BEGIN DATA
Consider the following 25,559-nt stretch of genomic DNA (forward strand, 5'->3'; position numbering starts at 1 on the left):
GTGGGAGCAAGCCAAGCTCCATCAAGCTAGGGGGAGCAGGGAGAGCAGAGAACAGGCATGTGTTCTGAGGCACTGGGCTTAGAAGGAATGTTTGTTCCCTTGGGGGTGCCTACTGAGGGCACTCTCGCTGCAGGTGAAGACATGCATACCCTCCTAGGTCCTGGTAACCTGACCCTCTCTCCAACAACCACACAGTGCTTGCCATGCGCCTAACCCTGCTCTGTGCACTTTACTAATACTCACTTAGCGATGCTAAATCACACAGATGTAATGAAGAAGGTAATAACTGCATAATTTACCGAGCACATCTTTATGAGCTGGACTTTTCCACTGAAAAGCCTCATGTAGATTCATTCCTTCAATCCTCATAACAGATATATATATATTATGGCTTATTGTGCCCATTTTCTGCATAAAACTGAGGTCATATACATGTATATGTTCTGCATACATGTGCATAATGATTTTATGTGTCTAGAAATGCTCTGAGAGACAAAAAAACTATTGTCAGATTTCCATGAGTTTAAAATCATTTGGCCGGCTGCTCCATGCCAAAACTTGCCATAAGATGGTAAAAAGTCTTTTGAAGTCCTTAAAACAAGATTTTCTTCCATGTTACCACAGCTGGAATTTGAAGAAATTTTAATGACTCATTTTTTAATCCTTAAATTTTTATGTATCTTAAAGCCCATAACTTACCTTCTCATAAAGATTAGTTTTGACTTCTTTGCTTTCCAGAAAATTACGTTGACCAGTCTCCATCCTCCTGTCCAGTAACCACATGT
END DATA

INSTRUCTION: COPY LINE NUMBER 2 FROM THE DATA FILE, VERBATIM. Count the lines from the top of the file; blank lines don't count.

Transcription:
GTGGGAGCAAGCCAAGCTCCATCAAGCTAGGGGGAGCAGGGAGAGCAGAGAACAGGCATGTGTTCTGAGGCACTGGGCTTAGAAGGAATGTTTGTTCCCTTGGGGGTGCCTACTGAGGGCACTCTCGCTGCAGGTGAAGACATGCATACCCTCCTAGGTCCTGGTAACCTGACCCTCTCTCCAACAACCACACAGTGCTTGCCATGCGCCTAACCCTGCTCTGTGCACTTTACTAATACTCACTTAGCGATGCTAAATCACACAGATGTAATGAAGAAGGTAATAACTGCATAATTTACCGAGCACATCTTTATGAGCTGGACTTTTCCACTGAAAAGCCTCATGTAGATTCATTCCTTCAATCCTCATAACAGATATATATATATTATGGCTTATTGTGCCCATTTTCTGCATAAAACTGAGGTCATATACATGTATATGTTCTGCATACATGTGCATAATGATTTTATGTGTCTAGAAATGCTCTGAGAGACAAAAAAACTATTGTCAGATTTCCATGAGTTTAAAATCATTTGGCCGGCTGCTCCATGCCAAAACTTGCCATAAGATGGTAAAAAGTCTTTTGAAGTCCTTAAAACAAGATTTTCTTCCATGTTACCACAGCTGGAATTTGAAGAAATTTTAATGACTCATTTTTTAATCCTTAAATTTTTATGTATCTTAAAGCCCATAACTTACCTTCTCATAAAGATTAGTTTTGACTTCTTTGCTTTCCAGAAAATTACGTTGACCAGTCTCCATCCTCCTGTCCAGTAACCACATGT